It does not feel like ten years ago that Pope John Paul II sent me to Armidale to become its ninth bishop. On 14 May 1999, in the presence of a packed congregation of bishops, priests, religious and faithful, Cardinal Edward Clancy ordained me bishop; the assistant bishops being Archbishop Francesco Canalini, Apostolic Nuncio at the time, and Bishop Kevin Manning, the eighth Bishop of Armidale, my immediate predecessor.
My brothers Jef and Marc and their wives, Margaret and Kathy, and families, as well as five cousins from Belgium, were all there to see their "baby brother" ordained bishop.
In the April 1999 edition of Catholic Viewpoint I wrote: "When the news of my appointment reached me I was very taken aback and surprised. I went to my room in an attempt to absorb the decision. To this day I do not know who put my name forward, but I have often wondered. One likes to think that the Holy Spirit was involved, somewhere. His presence was certainly felt on 14 May".
The pastoral task of a bishop is threefold, as we find in Church documents, including those of Vatican Council II:
* The Munus Praedicandi: the task of preaching, which is the generic term for all teaching, preaching, instruction, catechising, proclaiming the Gospel.
* The Munus Sanctificandi: the task of sanctifying, especially through the administration of the sacraments, the Sacrifice of the Mass, the devotional life, and sacramentals.
* The Munus Governandi: the task of "governing", so that good order may prevail in the diocese at every level and for every member of the flock. It is the task of being a "father" to those under the bishop's care. He is guided in this by church law and directives from the Holy Father. The ideas of compassion and helpfulness come to mind.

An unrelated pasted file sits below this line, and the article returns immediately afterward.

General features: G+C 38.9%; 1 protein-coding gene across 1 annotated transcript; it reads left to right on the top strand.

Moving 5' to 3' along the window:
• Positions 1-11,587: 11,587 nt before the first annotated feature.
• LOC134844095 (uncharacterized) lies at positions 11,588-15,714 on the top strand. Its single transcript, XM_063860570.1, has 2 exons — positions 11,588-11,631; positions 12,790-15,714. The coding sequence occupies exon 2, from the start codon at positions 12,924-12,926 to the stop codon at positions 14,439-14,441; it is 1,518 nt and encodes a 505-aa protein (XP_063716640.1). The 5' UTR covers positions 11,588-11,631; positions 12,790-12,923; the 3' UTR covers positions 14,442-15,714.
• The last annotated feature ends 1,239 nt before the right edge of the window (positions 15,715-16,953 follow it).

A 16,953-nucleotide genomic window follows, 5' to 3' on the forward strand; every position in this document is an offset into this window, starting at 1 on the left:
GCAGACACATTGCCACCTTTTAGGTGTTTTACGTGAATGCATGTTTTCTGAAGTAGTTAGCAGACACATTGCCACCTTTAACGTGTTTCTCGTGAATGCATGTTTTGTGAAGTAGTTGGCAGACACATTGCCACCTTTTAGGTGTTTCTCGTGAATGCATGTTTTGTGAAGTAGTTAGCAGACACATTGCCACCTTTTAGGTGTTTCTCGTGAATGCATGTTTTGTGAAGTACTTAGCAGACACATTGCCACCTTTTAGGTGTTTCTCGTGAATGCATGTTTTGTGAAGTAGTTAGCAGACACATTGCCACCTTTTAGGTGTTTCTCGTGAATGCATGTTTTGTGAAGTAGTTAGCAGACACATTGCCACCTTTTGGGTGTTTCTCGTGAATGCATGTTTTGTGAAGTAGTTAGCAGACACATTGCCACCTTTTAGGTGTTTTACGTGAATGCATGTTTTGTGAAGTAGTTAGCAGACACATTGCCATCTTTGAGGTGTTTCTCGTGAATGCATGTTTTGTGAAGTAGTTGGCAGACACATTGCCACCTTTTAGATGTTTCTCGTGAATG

During the year 1999 I was able to visit every parish in the diocese and meet the clergy and people all over this large territory. Everywhere I was made most welcome. I was able to see the great evangelising work of those who have gone before us. I resolved to continue this great tradition of the Catholic Church in New England North West.
Ever since I have attended many parish functions and occasions; in particular to confer the sacrament of confirmation. A grand total of just over 5,000 young people have presented to me for confirmation in 26 parishes of the diocese. At the same time I note that almost 7,000 baptisms took place. And one of the joys in going to parishes is the debutante balls held in many of them.
On becoming a bishop one also becomes a member of the college of bishops, given expression in membership of the Australian Catholic Bishops Conference. Attending the meetings of the ACBC involves being away from the diocese at times. Also I do take annual leave and go away to "places near and far" leaving the diocese in the good care of the Vicar General.
Again, every five years bishops go to Rome on pilgrimage to the Tombs of Peter and Paul; at the same time visiting the various dicasteries. And each bishop is given a private audience with the Holy Father.
It sticks in my mind that a number of people asked me when I came to the diocese: how long are you staying? This question puzzled me. After a while I realised that my predecessor had been transferred to another diocese after seven years in Armidale, and that the sixth bishop of Armidale in 1971 had also been transferred south. So then I made the response that I would stay 10 years; which is the time I am required to tender resignation to the Holy Father.
The evangelising of the young takes place mostly through our Catholic schools. Those who attend other schools are served by the Confraternity of Christian Doctrine that has catechists in most parishes. When visiting schools after I first came here, all students were given the opportunity to meet the new bishop and even ask a question. When one young man asked me, "are there any perks in being a bishop", I had to think quickly. I responded by saying that he could ask me again next time I saw him! In a postscript I can add that some years later I was invited to officiate at his wedding.
Now having passed my 74th birthday I have to look at tendering my resignation to the Holy Father as required by Church law. The Holy Father does not seem to be in a hurry to accept hastily such tendering by bishops, "who have reached the age limit". So I'll be around for some years to come, and continue doing what I have been describing above.
I thank all people in the Diocese for remembering me at Holy Mass, where my name is mentioned after the Holy Father's. Without the support of prayers being a bishop would be impossible.